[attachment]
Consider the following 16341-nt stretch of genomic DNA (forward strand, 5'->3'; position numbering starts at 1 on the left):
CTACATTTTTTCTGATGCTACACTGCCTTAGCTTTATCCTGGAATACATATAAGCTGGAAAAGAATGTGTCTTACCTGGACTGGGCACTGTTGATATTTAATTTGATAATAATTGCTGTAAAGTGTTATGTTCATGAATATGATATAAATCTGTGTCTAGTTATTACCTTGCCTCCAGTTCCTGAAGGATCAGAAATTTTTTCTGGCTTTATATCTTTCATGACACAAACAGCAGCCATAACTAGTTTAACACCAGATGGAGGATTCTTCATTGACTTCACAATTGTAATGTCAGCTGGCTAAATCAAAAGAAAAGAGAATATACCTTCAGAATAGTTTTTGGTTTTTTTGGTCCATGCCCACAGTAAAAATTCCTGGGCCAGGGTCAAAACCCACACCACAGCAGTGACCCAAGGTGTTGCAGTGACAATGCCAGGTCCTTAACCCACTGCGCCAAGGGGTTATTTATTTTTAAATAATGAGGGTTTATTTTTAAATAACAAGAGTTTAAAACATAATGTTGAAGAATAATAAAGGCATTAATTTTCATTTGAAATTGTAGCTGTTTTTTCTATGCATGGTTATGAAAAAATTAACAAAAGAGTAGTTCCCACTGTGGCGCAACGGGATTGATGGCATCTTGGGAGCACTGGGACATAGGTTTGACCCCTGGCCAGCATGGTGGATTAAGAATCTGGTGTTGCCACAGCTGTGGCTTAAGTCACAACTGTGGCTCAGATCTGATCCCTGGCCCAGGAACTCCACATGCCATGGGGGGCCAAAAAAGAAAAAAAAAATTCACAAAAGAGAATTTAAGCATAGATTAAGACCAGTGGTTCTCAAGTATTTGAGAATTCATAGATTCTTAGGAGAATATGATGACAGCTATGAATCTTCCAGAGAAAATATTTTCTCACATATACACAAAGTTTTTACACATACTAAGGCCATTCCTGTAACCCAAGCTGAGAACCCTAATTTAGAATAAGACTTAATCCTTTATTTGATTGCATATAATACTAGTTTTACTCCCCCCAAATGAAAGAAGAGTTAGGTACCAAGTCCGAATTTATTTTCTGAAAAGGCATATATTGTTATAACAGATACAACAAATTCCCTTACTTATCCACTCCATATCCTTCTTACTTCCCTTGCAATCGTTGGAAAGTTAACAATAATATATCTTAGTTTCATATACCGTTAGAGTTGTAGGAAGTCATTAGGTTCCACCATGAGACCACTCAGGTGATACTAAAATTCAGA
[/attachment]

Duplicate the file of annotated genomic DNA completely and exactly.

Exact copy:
Consider the following 16341-nt stretch of genomic DNA (forward strand, 5'->3'; position numbering starts at 1 on the left):
CTACATTTTTTCTGATGCTACACTGCCTTAGCTTTATCCTGGAATACATATAAGCTGGAAAAGAATGTGTCTTACCTGGACTGGGCACTGTTGATATTTAATTTGATAATAATTGCTGTAAAGTGTTATGTTCATGAATATGATATAAATCTGTGTCTAGTTATTACCTTGCCTCCAGTTCCTGAAGGATCAGAAATTTTTTCTGGCTTTATATCTTTCATGACACAAACAGCAGCCATAACTAGTTTAACACCAGATGGAGGATTCTTCATTGACTTCACAATTGTAATGTCAGCTGGCTAAATCAAAAGAAAAGAGAATATACCTTCAGAATAGTTTTTGGTTTTTTTGGTCCATGCCCACAGTAAAAATTCCTGGGCCAGGGTCAAAACCCACACCACAGCAGTGACCCAAGGTGTTGCAGTGACAATGCCAGGTCCTTAACCCACTGCGCCAAGGGGTTATTTATTTTTAAATAATGAGGGTTTATTTTTAAATAACAAGAGTTTAAAACATAATGTTGAAGAATAATAAAGGCATTAATTTTCATTTGAAATTGTAGCTGTTTTTTCTATGCATGGTTATGAAAAAATTAACAAAAGAGTAGTTCCCACTGTGGCGCAACGGGATTGATGGCATCTTGGGAGCACTGGGACATAGGTTTGACCCCTGGCCAGCATGGTGGATTAAGAATCTGGTGTTGCCACAGCTGTGGCTTAAGTCACAACTGTGGCTCAGATCTGATCCCTGGCCCAGGAACTCCACATGCCATGGGGGGCCAAAAAAGAAAAAAAAAATTCACAAAAGAGAATTTAAGCATAGATTAAGACCAGTGGTTCTCAAGTATTTGAGAATTCATAGATTCTTAGGAGAATATGATGACAGCTATGAATCTTCCAGAGAAAATATTTTCTCACATATACACAAAGTTTTTACACATACTAAGGCCATTCCTGTAACCCAAGCTGAGAACCCTAATTTAGAATAAGACTTAATCCTTTATTTGATTGCATATAATACTAGTTTTACTCCCCCCAAATGAAAGAAGAGTTAGGTACCAAGTCCGAATTTATTTTCTGAAAAGGCATATATTGTTATAACAGATACAACAAATTCCCTTACTTATCCACTCCATATCCTTCTTACTTCCCTTGCAATCGTTGGAAAGTTAACAATAATATATCTTAGTTTCATATACCGTTAGAGTTGTAGGAAGTCATTAGGTTCCACCATGAGACCACTCAGGTGATACTAAAATTCAGA